DrupalCon 2016 group photo - I'm in there somewhere

This beautiful mess we’ve made – the Drupal situation

Last month, a wedge was driven into our community when a long-time contributor was asked to step down from his leadership position, and it is shining a harsh spotlight into problems that have been lingering unaddressed for years. (And we landed on the radar of alt-right trolls including Breitbart!) I hope that one good thing that can come out of this mess is that we are able to look at what didn’t work here and figure out structures that serve both the software and community better. If we have to shut down a few entitled bros along the way, so be it.

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If you’re not concerned about your privacy, you’re not paying attention

I don’t know about you, but the past year has been a real wake up call for me about the importance of digital security. I used to think of hackers as bored teenagers showing off for their friends, or scammers sending viruses and spam to people by the millions. But today’s online outlaws are much more sophisticated.

Not content to just blast misleading links at us, elite hackers have started spear phishing. This is a tactic that sends an e-mail to an individual with unique, personalized information making it look very real, and convincing the user to click through to a website where they will enter their login credentials. Some hackers also use social engineering (not technology) to trick people into giving away critical information that can then be leveraged to compromise accounts.

Unfortunately, we need to worry not only about obviously sensitive information like bank accounts and work e-mails, even seemingly inconsequential accounts can be exploited to provide an opening. Once a hacker gains access to any of your accounts, be it iTunes, Etsy, or Pinterest, they can use that information to gain access to other services.

The threat to our privacy is real, and we have seen that there are people who may target us and access our data not just for commercial purposes but for political use. People and organizations that are working for social change have every reason to be concerned about how our personal information, organizational data, and private communications might be used.

Good security is a pain to implement, but every inconvenience for us is an even bigger hassle for a would-be hacker. Start now from wherever you are, and make incremental changes to improve your personal and organizational security.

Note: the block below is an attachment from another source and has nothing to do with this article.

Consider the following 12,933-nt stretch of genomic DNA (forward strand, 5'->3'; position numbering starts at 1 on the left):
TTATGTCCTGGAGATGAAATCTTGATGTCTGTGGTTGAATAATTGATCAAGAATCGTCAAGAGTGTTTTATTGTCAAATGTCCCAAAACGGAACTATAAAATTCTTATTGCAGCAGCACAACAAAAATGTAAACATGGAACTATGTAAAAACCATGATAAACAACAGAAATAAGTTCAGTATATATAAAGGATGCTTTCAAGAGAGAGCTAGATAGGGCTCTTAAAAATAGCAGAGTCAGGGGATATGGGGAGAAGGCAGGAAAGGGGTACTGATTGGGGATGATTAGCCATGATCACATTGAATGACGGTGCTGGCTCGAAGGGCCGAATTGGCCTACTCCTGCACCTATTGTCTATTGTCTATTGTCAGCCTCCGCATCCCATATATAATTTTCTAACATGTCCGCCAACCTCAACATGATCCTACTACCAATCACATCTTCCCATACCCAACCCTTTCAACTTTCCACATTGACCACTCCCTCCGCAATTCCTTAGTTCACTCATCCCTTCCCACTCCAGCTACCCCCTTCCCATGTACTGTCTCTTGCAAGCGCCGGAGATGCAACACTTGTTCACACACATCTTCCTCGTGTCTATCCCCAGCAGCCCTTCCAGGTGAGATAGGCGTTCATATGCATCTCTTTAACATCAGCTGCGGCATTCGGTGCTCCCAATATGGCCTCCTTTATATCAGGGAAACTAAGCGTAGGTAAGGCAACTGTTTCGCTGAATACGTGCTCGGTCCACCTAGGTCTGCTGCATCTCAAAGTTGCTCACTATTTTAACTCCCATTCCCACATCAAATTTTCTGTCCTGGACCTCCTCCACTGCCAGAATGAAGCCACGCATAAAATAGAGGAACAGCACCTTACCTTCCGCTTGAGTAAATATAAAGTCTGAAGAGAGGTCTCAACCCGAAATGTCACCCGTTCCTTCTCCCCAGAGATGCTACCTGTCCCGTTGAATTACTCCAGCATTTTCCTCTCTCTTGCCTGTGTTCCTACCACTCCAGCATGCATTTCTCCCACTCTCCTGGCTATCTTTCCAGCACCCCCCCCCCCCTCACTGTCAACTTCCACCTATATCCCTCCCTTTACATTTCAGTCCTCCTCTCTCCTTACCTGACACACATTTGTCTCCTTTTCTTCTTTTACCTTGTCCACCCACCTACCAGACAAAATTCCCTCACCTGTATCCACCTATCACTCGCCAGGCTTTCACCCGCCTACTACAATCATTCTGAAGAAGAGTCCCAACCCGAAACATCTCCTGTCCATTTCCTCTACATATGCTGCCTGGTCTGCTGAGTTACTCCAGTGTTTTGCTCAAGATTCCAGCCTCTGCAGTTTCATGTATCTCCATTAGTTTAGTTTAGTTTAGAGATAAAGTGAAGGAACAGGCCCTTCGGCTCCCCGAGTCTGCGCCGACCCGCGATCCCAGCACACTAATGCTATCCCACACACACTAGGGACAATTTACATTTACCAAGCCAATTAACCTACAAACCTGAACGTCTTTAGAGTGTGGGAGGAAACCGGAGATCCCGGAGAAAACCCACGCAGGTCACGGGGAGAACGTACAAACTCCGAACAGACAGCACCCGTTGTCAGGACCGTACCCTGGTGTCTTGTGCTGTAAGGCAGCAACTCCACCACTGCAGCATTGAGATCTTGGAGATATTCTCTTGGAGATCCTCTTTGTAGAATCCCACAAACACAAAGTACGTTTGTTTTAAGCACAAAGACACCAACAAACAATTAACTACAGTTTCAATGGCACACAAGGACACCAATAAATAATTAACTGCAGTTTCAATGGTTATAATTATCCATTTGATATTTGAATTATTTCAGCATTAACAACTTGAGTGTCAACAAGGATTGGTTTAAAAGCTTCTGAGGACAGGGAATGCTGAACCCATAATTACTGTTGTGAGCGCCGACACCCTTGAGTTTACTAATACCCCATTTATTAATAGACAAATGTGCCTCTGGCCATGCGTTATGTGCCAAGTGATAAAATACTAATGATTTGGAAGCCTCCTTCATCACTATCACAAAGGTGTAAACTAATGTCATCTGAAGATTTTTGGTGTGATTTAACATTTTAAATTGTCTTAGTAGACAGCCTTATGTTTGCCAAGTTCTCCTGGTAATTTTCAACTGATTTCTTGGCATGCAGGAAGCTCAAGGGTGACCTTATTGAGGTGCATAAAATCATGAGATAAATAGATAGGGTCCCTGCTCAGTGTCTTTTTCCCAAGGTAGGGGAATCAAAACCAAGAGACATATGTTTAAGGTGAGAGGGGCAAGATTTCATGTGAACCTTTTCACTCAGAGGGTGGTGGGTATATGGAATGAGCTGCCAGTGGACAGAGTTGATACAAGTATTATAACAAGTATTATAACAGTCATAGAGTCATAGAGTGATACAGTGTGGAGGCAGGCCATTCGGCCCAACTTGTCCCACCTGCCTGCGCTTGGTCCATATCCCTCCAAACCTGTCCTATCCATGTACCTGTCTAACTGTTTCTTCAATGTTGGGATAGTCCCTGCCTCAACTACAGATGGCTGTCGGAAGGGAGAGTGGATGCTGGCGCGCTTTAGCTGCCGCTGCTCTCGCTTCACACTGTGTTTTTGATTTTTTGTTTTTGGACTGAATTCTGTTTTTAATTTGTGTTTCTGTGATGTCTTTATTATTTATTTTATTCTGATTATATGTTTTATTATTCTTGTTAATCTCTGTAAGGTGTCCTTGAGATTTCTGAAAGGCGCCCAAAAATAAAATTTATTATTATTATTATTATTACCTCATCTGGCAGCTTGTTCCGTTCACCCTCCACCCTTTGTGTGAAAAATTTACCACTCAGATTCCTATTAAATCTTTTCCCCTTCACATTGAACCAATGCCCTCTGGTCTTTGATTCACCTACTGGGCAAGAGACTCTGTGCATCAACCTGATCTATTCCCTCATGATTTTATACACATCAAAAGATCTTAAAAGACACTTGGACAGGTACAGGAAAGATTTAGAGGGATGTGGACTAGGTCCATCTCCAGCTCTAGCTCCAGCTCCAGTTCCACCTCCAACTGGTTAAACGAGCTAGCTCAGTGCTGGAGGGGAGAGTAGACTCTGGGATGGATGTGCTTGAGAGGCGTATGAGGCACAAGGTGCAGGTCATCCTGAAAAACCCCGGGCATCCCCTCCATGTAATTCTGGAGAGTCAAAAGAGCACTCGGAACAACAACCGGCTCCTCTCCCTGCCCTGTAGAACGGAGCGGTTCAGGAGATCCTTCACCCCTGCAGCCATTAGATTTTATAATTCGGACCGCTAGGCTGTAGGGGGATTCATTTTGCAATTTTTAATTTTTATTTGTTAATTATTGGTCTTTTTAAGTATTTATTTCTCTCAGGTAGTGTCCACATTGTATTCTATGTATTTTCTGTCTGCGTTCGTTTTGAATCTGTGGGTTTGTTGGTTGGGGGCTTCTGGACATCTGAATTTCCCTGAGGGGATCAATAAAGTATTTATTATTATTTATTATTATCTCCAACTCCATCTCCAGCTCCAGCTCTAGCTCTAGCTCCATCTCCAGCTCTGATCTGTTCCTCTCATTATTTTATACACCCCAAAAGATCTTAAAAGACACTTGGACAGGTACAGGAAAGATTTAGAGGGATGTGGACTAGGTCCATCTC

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Lakoff's Taxonomy of Trump Tweets

Stop allowing a greedy, childish, narcissistic loser’s pathological lies to control the news cycle

The media is still continuing the same behavior that normalized Trump and allowed him to walk right into office with less qualifications than a 9th grade class president. They are helping Trump block out rational conversation about real issues by treating his insane tweets as real news. Yesterday they spent all day talking about his crazy “wire tapping” story! (It’s either totally invented or proof that a court found reasonable suspicion of him last year. If the latter, let’s talk about the many suspicious ties to Russia.)
Stop reading his tweets. Stop sharing his tweets, even to criticize them. Stop treating them like they matter or like he matters. He is an unhinged loser and a complete puppet of the White supremacist Steve Bannon. Stop acting like his childish rants are the most important news of the day.

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Just another reminder that the companies that profit off our content and relationships give no fucks about us

So my Instagram account got hacked early last week. I’m not sure when. I found out when someone sent me this screenshot on Tuesday showing my photos with a different profile, which seemed to be marketing porn. I submitted support tickets to Instagram on Wednesday and again on Thursday but never got any reply. Strangely, a …

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“Aberrations”

So many import and disturbing updates in Micah Sifry’s latest First Post at Civicist: Aberrations. This point from Evan Osnos in The New Yorker probably freaked me out the most: “Since Election Day, Trump has largely avoided receiving intelligence briefings, either because he doesn’t think it’s important that he receive them or because he just doesn’t care …

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The Real Voter Fraud: How Trump Used Facebook to Suppress Voting

This is the story of how the Trump campaign used data to target African Americans and young women with $150 million dollars of Facebook and Instagram advertisements in the final weeks of the election, quietly launching the most successful digital voter suppression operation in American history. Throughout the campaign, President-Elect Donald J. Trump shrewdly invested …

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In which I fail to cheer for @Jack’s return to #Twitter

A lot of people (well certain people) have been fussing about Twitter co-founder Jack Dorsey returning to the company as it’s new CEO. While I think he’ll easily be better than his predecessor Dick Costolo, I see no cause to celebrate. The magic in Twitter has always been the connections between people and the ability …

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